3. The church is the dwelling place of God. (Ephesians 2:14-22) Throughout the Old Testament, God ‘lived’ in various places. Moses built a tabernacle, and God filled it with His glory. Solomon built a temple, and God sent His visible presence. And then Herod built the Jews a new temple . . . and nothing happened. God didn’t come. What went wrong? We see the answer in Acts 2, at Pentecost, when God send a pillar of fire and a rushing wind to consecrate a new temple. (Click here for more on this). In Ephesians 2, Paul tells us that the church–God’s people together–is the new temple where God lives. So when we gather with his people, we can expect to encounter His presence. How would we relate to the church differently if we expected to encounter God?
  4. The church is where God receives glory. (Ephesians 3:20-21) Simply put, if you want to bring God glory, be a blessing to His church. Be in His church. Because the church is one of the foremost places that God receives glory. He loves His church, and that brings Him glory. How would we relate to the church differently if we expected God to receive glory?
  5. There is only one church. (Ephesians 4:4-6) One body, many parts. Every part needs the body, the body needs every part.  One body, one Spirit, one hope, one Lord, one faith, one baptism, one God and Father of all,who is over all and through all and in all. Could Paul say it any clearer? How does this truth change how we relate to our local church body?
  6. The church is Christ’s bride. He came to earth to rescue her because He loves her. (Ephesians 5:23-30) The church as Christ’s bride isn’t some far-fetched metaphor, or passing illustration. Throughout Scripture, God describes Himself as a jealous lover (Isaiah 54, Hosea, etc). In a very real sense, God the Father sends Jesus to the earth to find a bride–a bride that He must win and redeem. And, it’s no surprise that one of the first things that will happen when Christ returns is a marriage feast (Revelation 19). The church is that bride, and Jesus loves her. She’s not always a radiant bride–that’s why she needs the ‘washing of water through the Word.’ But make no mistake–Christ loves her as His bride. You’d never walk up to me as say, “You know Rob, I really like you. But I just can’t stand your wife.” It wouldn’t go well for you! And so, neither can we come to Christ, claiming to love Him, without truly loving His bride.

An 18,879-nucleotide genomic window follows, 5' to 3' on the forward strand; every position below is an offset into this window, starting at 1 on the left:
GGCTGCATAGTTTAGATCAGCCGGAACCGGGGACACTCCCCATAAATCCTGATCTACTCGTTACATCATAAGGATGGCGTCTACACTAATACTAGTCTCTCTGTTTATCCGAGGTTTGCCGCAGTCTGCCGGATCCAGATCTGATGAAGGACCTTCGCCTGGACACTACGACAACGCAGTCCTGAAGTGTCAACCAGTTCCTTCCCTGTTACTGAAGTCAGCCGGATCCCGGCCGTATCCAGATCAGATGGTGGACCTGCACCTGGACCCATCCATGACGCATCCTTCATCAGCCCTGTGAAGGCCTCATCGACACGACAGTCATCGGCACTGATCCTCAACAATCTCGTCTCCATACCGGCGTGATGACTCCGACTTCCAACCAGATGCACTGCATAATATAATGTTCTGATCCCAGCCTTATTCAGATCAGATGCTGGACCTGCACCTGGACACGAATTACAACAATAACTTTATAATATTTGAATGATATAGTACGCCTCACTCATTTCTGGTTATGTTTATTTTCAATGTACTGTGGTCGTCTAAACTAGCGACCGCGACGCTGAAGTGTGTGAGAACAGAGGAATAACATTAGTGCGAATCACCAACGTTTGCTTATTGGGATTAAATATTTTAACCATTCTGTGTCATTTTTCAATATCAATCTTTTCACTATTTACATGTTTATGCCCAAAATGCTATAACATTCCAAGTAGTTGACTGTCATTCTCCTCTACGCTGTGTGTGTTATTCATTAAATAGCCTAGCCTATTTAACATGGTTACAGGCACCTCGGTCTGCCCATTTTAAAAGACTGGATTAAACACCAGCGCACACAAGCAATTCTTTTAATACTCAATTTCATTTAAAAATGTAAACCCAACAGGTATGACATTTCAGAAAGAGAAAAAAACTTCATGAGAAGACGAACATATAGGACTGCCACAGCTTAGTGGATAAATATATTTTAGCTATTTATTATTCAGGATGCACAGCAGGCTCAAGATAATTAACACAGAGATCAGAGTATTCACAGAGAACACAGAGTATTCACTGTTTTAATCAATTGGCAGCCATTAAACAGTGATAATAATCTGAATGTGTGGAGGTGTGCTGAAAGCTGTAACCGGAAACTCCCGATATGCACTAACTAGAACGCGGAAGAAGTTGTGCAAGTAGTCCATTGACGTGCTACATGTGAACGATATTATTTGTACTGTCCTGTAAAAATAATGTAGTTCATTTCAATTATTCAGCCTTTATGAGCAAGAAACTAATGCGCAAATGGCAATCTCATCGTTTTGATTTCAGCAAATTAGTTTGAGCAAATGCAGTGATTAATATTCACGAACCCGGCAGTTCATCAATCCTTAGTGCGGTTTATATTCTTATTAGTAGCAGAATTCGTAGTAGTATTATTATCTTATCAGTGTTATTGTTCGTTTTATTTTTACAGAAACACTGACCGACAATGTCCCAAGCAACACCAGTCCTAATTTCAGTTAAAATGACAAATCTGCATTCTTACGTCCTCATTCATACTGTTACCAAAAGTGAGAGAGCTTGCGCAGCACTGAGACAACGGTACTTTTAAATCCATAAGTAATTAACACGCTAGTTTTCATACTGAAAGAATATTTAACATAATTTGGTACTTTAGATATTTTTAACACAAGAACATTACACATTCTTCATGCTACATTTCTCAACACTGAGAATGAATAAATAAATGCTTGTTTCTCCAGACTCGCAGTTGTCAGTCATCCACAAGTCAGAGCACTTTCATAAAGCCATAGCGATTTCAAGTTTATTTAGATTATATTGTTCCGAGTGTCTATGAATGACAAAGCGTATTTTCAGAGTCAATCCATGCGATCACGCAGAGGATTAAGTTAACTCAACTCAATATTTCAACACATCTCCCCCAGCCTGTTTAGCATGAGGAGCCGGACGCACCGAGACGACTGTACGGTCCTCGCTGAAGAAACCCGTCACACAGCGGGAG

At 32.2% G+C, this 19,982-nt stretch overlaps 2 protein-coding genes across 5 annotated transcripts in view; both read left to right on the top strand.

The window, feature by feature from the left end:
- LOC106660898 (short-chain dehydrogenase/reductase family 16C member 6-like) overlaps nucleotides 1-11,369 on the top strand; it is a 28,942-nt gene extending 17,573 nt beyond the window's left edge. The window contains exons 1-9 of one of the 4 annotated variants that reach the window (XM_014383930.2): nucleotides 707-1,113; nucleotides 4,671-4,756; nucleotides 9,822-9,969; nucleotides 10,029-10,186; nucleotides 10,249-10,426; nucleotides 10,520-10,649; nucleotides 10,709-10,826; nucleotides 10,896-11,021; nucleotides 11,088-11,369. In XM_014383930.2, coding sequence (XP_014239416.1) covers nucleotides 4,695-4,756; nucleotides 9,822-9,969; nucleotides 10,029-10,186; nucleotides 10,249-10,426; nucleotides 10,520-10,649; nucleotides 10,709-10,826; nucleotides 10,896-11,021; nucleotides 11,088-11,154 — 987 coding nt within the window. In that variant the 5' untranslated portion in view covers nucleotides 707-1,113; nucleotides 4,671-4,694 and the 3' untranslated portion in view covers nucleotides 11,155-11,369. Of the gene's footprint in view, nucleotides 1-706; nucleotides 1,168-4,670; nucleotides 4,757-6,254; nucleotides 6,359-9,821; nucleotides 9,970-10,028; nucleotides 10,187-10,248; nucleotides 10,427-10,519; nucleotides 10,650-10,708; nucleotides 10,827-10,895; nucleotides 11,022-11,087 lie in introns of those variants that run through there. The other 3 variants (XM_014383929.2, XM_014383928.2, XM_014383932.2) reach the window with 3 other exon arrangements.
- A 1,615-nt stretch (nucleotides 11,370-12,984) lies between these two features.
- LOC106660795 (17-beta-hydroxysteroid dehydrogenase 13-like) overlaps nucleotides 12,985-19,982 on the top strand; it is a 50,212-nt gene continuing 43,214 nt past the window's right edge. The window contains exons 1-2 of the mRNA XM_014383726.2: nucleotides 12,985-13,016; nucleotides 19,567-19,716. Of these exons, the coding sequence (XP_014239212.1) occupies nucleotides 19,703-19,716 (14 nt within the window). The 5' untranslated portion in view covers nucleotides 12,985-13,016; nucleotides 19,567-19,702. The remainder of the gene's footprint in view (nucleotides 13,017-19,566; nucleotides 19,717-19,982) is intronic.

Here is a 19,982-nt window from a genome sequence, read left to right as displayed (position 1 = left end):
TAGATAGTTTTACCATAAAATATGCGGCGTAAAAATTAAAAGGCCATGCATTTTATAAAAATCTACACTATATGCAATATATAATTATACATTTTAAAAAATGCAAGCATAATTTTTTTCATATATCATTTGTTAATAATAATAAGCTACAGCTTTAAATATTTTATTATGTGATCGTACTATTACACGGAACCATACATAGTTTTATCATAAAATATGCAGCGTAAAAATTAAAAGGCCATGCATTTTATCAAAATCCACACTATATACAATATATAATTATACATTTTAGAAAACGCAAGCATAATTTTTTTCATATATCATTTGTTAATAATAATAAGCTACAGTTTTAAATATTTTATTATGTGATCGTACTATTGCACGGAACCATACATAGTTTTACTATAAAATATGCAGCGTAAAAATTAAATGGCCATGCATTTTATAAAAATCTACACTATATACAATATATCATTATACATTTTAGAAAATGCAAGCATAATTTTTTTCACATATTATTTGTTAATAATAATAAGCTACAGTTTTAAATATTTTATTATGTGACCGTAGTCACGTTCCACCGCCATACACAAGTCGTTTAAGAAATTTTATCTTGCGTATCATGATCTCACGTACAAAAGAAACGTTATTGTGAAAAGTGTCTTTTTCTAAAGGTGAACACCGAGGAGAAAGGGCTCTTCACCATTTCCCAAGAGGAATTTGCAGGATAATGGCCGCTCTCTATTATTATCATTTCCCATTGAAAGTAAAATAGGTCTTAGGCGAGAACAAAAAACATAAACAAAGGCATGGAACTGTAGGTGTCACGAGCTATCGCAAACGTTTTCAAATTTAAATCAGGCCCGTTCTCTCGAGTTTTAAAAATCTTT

These were anchor truths for Paul–the things that kept him going when all the data said to give up. When sexual immorality, legal disputes, authority issues, racial conflicts, and bitter division ripped through the church, Paul stayed committed. When lack of vision, or failed mission, or church politics got in the way, Paul persevered. He loved the church. Why? Because Jesus loves her, and if she’s ‘good enough’ for Jesus, she’s ‘good enough’ for us.

There are lots of ways to love Christ’s church. Some minister in it. Others minister alongside it. Still others find their primary place of ministry in another setting. And, there are lots of ways to be the church–some more formal, some less formal. That’s great! Regardless of our calling, passion, personality, or gifting, if we’re part of Christ’s body, we must be part of His church–because He loves His church. And that’s good news–because that church is messy people like you and me, and He loves us, too.

  • Rich

    The Church is like Noah’s ark,it might stink but it’s the best thing afloat!!!……….LOL

Animated Social Media Icons Powered by Acurax Wordpress Development Company
%d bloggers like this: